This number of paintings provides opportunity to view Henri’s debt—and inferiority— to Manet (the bull fighter; the black laundress) and the society portraits of Whistler and Sargent. He was at his finest in those moments when he answered the self-disclosure of his subject. Several of the children painted on Achill Island have the guarded look of the poor performing for a benefactor. The portraits of Charles O’Malley are particularly suggestive of the fragility of childhood innocence. These, and the stunning “Agnes in Red” (1921), emerging from shadow, are among the strongest paintings here.
Henri’s brushwork never disappoints. Sumptuous textural effects are created with brio and subtlety. The flesh of his nudes suggests underlying structure with enviable simplicity. Regrettably, in his hands the radically mundane was a category before it was an epiphany.
A FELICITOUS DOUBLE HEADER is playing at George Billis Gallery. Plein air painter Elizabeth O’Reilly and still life painter Maryam Amiryani exhibit in separate rooms. While their styles are different, their sensibilities are similar. Each seeks the odd beauty in close views of ordinary places or things.
The Iranian-born Ms. Amiryani departs here from her characteristic velvety paint surface, scraping canvases to simulate the wear of old textiles. The result, plus her instinct for pattern, is unabashedly, even proudly, decorative. Ms. O’Reilly snatches the essence of fleeting sights: the flicker of night lights on water; shadow play across snow. She has an eye for what Robert Henri described as “knowing the miracle when it happens.”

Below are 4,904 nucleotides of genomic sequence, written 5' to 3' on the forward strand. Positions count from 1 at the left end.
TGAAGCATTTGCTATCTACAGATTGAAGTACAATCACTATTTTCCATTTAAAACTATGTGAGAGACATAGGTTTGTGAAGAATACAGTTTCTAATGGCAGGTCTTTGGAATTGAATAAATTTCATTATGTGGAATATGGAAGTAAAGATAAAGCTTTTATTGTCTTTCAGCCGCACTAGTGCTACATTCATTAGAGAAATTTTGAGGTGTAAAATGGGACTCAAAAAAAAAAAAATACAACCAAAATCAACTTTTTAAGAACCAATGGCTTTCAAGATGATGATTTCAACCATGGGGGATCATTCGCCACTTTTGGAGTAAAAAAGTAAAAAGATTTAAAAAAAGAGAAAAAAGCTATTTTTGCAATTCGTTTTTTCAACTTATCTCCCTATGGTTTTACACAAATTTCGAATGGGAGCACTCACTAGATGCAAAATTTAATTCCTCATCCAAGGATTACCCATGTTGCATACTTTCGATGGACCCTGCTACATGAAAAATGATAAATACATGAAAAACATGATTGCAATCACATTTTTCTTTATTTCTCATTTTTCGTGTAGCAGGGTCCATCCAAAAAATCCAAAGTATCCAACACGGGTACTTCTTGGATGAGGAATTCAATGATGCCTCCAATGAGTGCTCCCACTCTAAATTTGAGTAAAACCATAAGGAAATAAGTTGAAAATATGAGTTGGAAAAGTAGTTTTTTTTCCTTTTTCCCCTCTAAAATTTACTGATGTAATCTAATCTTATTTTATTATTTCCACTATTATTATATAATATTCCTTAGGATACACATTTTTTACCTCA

“Charles Burchfield: Paintings 1915-1964” at DC Moore (724 Fifth Avenue, 212-247-2111. “Robert Henri: The Painted Spirit” at Gerald Peters Gallery (24 East 78th Street, 212-628-9760).
“Elizabeth O”Reilly: Black and White” and “Maryam Amiryani” at George Billis Gallery (511 West 23rd Street, 212-645-2621).
This review was published first in The New York Sun, November 17, 2005.
Copyright 2005, Maureen Mullarkey